Catie Nielson and Mr. Mikle South, Psychology
Autism spectrum disorders (ASD) are characterized by social communication deficits and restricted repetitive behaviors. Studies have found co‐morbidity of ASD and social anxiety disorder (SAD), but it is unclear how the anxiety experienced in ASD is socially mediated (White, Oswald, Ollendick and Scahill; 2009). In this study, we measured psychophysiological reactivity during socially stressful (performance‐evaluated) trials compared to unevaluated trials. We aimed to understand how anxiety in people with ASD is mediated by fear of negative social evaluation, a key factor in SAD. We hypothesized that the ASD group would show elevated stress during evaluation, whether the task was hard or easy, while the control group (CON) would be affected by evaluation only during difficult trials.
Twenty adults aged 18‐29 diagnosed with ASD were compared to 20 age- and IQ- matched healthy controls on modified Stroop and Multi‐Sensory Integration (MSIT) tasks developed by Gianaros and colleagues (Sheu, Jennings and Gianaros, 2012). Each task had hard (incongruent) trials and easy (congruent) trials. During incongruent Stroop trials, they had to focus on the color of a word and not the text of the word, and choose from different colored options. During congruent trials, the words for each trial were all the same color, making the decision much easier. MSIT incongruent and congruent trials were similar, but used numbers and positions instead of colors.
Participants were instructed at the beginning of each alternating block, whether they would or would not be evaluated for that block. During evaluative blocks, a research assistant watched the participant from another room through a window and the computer reported their accuracy levels. Each block, either evaluated or unevaluated, consisted of first, a minute of incongruent trials, followed by a minute of congruent trials. These alternating hard and easy trials were separated by 20 seconds of fixation cross and instructions.
We measured stress response with impedence cardiography, heart rate and skin conductance response (SCR). We examined within subjects differences over hard and easy trials, evaluated and unevaluated blocks, and between subjects with ASD and CON groups. Participants also took a battery of surveys, including the Fear of the Negative Evaluation (FNE) and the Social Anxiety Questionnaire (SAQ).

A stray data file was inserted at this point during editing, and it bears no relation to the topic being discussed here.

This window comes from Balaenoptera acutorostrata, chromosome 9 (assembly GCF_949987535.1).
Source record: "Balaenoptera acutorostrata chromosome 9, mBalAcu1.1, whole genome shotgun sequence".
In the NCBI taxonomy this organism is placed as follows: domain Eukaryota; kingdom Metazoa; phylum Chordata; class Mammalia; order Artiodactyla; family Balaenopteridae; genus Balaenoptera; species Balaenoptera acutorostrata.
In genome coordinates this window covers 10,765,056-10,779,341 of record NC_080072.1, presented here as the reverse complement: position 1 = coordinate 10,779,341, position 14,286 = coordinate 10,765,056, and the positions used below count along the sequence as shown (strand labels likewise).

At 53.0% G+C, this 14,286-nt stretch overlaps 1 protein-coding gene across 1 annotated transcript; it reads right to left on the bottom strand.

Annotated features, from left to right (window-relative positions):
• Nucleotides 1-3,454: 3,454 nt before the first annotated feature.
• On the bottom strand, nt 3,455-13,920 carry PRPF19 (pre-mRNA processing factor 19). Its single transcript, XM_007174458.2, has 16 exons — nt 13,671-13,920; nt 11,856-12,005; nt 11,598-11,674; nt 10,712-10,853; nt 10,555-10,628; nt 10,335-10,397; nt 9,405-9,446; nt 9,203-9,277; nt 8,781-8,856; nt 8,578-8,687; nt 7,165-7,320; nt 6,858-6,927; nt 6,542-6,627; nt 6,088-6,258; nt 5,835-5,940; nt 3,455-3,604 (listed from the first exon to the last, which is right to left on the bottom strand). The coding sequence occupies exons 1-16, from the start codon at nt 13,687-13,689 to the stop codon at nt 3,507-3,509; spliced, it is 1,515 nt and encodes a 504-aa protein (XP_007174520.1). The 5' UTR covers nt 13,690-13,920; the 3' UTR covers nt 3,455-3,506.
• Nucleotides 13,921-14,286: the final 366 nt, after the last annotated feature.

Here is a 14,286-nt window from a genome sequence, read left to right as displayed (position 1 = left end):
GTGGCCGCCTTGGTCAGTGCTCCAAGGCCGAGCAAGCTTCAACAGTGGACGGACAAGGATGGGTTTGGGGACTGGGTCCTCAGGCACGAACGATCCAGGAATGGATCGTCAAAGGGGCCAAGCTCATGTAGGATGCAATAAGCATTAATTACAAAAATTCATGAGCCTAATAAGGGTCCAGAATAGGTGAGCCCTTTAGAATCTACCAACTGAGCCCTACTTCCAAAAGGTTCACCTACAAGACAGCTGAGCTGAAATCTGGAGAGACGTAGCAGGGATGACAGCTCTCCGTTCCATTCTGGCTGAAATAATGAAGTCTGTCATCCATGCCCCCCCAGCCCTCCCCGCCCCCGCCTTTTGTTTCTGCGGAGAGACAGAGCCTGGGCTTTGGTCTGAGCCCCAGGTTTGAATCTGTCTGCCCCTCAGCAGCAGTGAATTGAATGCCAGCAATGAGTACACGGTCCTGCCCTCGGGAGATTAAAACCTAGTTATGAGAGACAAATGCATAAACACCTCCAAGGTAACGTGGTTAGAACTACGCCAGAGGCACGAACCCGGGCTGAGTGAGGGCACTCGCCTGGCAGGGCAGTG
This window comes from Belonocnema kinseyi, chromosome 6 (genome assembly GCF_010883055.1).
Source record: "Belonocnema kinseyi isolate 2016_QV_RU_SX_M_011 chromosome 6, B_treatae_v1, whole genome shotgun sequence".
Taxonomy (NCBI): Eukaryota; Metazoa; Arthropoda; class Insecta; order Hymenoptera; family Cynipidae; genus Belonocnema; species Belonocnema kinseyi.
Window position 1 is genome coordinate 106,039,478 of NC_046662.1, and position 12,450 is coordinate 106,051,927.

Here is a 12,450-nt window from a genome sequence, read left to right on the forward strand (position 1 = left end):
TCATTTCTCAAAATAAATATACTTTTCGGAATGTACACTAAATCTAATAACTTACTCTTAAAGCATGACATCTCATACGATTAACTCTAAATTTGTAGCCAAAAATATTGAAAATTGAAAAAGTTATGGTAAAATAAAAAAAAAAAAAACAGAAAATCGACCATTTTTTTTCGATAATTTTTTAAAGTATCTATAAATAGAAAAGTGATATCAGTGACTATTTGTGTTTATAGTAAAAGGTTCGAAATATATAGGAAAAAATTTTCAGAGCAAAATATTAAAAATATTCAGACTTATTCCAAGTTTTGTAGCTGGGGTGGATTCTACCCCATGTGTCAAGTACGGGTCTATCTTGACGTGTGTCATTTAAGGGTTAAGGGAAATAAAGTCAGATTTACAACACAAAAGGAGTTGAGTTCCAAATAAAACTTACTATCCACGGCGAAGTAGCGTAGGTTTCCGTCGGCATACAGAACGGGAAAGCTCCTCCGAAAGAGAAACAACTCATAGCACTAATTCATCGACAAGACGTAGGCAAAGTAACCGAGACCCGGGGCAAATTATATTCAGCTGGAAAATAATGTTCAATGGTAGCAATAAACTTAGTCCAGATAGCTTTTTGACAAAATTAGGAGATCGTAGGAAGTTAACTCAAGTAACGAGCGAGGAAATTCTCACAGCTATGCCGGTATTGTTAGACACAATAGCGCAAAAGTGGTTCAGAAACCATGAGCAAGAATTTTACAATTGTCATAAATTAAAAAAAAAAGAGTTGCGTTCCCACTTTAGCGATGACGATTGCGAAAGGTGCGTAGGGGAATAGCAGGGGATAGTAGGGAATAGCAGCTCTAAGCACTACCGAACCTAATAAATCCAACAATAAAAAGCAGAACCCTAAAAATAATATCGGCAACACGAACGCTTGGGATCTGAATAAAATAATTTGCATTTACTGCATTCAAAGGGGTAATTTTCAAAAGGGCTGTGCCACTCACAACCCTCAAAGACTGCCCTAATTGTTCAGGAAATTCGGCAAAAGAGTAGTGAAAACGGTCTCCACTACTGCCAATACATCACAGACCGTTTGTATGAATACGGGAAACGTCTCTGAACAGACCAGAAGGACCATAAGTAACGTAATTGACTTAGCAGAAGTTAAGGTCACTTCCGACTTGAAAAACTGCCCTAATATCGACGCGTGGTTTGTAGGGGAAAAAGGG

We found that adults with ASD had higher physiological responses, relative to controls, during evaluated blocks regardless of their difficulty, which supported our hypothesis. Heart rate (HR) was elevated in ASD (p < 0.05) in all conditions, compared to CON, and was elevated in evaluated easy (congruent) trials as compared to unevaluated difficult (incongruent) trials (Figure 1). SCR followed the same patterns (p < 0.01), and is not shown here.
We also found parasympathetic activity during recovery periods was reduced in the ASD group. Additionally, response to social evaluation was significantly correlated with scores on the FNE and SAQ in both groups.
This is the first study we know of to use measures of impedance cardiography in an autism sample. Findings of increased sympathetic activity during performance evaluation suggest that fear of evaluation in may underlie a great deal of everyday anxiety in people with ASD. This theory is supported by positive correlations between stress response during evaluation and the FNE and SAQ.
The decreased parasympathetic activity during recovery in ASD relative to CON, although not implicated in our hypothesis, is in line with other recent studies we have conducted, and suggests that ASD adults are out‐of‐sync with fear versus safety contexts (South, forthcoming). These cooperative findings suggest that once people with ASD become afraid, they have a difficult time learning when not to be afraid, leading to a perpetual heightened stress level. This heightened stress level was reflected in the initial differences between ASD and CON HR as well as SCR during the tasks. This elevated overall stress level may mitigate any extra stress that performance evaluation brings.
Anxiety in ASD is likely mediated by many factors, but fear of performance evaluation seems to play a strong role. Further investigation is needed, however, to understand how SAD and ASD are linked. In future experiments, we plan to disentangle social evaluation from non‐social evaluation, in order to better understand this link and the nature of anxiety in ASD. For now, we suggest that interventions for anxiety in ASD should focus on helping individuals to recognize physiological responses to stress and develop specific coping skills for such situations.